Soft gelatin capsules containing ORM-12741 (0.1 mg, 1 mg and 10 mg) were produced by Orion Pharma (Espoo, Finland), and each study subject received a single oral dose (0.3, 1, 10, 30 or 60 mg) (Table 1).
Each [11C]ORM-13070 dose (target radioactivity 550 MBq; <10 μg of ORM-13070) was given as a rapid intravenous bolus injection (1 - 10 mL) at the start of the PET scan. PET imaging was performed as described previously (7). In brief a high-resolution research tomograph (HRRT; Siemens Medical Solutions,Knoxville, TN) with the subject’s head fixed in a head holder with an individually prepared thermoplasticmask was used. In addition, head movements were recorded with an infrared camera (Vicra®; Northern Digital Inc., Waterloo, ON, Canada). Slices of approximately 1.22 mm thickness covered the whole brain (axial field of view 25.3 cm). The camera was used in 3-D mode with scatter correction. The HRRT achieved transaxial and axial spatial resolution (full-width at half-maximum) of 2.5 mm. Before each PET scan, a transmission scan was done for attenuation correction with a 137Cs rotating point source. Regions-of-interest (ROIs) were manually drawn on the co-registered MRI scans using Imadeus software (version 1.1, Forima, Turku, Finland), checked to match the summated PET images and then transferred onto the dynamic PET image, from which regional time-activity curves were obtained for the following selected regions of the left and right brain hemispheres: caudate nucleus, cerebellar cortex and putamen as described previously (7). Unfortunately there is no access to the MRI images any more.
Tracer uptake in the ROIs was described with areas under the curves (AUC) in the scan time window of 5 - 30 min after tracer injection. As the cerebellum has been reported to be devoid of α2C-ARs, it was used as a reference region for correction of non-specific uptake. A binding parameter (BiP) was calculated for each ROI as the ratio of specific binding (AUCregion – AUCcerebellar cortex) and the AUC in the cerebellar cortex. Receptor occupancy by [11C]ORM-13070 was negligible at the employed tracer doses (< 10 μg) (7). Receptor occupancy in the target regions was calculated according to the equation:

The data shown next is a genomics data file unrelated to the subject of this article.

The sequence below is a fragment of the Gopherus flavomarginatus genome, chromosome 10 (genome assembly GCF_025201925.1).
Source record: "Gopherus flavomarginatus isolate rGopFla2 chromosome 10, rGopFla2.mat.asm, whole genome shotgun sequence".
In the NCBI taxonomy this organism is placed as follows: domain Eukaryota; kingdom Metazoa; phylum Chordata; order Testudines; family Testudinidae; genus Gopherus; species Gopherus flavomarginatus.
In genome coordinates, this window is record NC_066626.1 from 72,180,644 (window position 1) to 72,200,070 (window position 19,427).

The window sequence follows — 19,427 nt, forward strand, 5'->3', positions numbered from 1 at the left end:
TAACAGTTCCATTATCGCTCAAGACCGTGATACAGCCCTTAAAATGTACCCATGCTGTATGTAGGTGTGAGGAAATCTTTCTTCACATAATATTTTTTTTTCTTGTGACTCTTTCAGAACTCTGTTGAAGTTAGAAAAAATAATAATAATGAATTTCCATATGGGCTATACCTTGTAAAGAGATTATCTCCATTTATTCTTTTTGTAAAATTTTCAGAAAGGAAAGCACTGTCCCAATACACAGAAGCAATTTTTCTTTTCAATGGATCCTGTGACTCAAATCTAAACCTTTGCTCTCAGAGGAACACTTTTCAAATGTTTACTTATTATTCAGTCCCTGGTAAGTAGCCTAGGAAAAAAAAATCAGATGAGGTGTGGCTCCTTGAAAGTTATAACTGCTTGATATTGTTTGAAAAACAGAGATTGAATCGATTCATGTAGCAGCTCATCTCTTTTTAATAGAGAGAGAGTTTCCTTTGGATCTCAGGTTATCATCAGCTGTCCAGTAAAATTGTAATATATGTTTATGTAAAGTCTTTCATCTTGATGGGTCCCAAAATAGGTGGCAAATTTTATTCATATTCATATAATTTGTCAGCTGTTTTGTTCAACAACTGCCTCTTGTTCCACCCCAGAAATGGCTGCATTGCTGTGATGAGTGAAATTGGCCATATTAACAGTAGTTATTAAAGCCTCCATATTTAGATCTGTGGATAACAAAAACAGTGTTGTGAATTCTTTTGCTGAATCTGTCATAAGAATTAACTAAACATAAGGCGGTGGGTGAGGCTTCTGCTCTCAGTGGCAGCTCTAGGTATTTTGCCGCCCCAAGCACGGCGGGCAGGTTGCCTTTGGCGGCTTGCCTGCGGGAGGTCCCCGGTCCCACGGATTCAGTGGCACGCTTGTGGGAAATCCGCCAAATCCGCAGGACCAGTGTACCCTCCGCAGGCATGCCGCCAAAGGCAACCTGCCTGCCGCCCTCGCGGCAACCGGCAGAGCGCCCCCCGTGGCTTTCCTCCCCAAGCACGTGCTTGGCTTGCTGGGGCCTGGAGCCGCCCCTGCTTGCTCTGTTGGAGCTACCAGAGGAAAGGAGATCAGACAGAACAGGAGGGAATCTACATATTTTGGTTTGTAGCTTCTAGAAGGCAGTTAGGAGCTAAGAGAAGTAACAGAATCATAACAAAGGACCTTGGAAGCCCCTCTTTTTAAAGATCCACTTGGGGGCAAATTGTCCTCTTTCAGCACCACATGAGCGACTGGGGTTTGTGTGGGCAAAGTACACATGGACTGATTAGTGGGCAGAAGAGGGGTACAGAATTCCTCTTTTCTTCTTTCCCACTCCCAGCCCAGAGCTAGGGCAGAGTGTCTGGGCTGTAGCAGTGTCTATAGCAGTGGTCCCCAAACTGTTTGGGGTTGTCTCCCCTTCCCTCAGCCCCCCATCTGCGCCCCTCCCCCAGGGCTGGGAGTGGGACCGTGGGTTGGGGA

where BiPbaseline = pre-drug baseline BiP value, BiPdrug = BiP value following ORM-12741.
Left- and right-side receptor occupancy estimates were averaged to a single value for each ROI.
Liquid chromatography-tandem mass spectrometry was used for the determination of concentrations of ORM-12741 in plasma extracted from venous blood samples that were collected before and 10min, 40min, 60min 90min, 2h, 3.5 h, 4h, 6h, 6,5h,12h, 12.5h and 24 h after ORM-12741 dosing. Plasma PK variables (Cmax: peak concentration, tmax: time to peak concentration, AUCt: area under the drug plasma concentration-time curve from time zero to the last observed concentration, AUC∞: area under the drug plasma concentration-time curve from time zero to infinity, t1/2: terminal half-life) for ORM-12741 were calculated by non-compartmental analysis using the WinNonlin® Professional software package version 5.0.1 (Pharsight Corporation, Mountain View, CA, USA). The actual time points for blood sampling were used in the PK calculations.
Non-linear regression analysis was used to evaluate the relationships between ORM-12741 plasma levels and receptor occupancy (Sigmoid Emax model):
where Emax is a maximum receptor occupancy estimate, EC50 is a half maximal effective concentration estimate and h is a slope factor. Temporal occupancy patterns were estimated with a regression model. Statistical analyses were performed with SAS® for Windows (SAS Institute Inc., Cary, NC, USA) on observed cases only.
The safety of the subjects was evaluated by recording of adverse events (AEs), supine heart rate and blood pressure, 12-lead electrocardiogram, laboratory safety assessments and physical examination findings.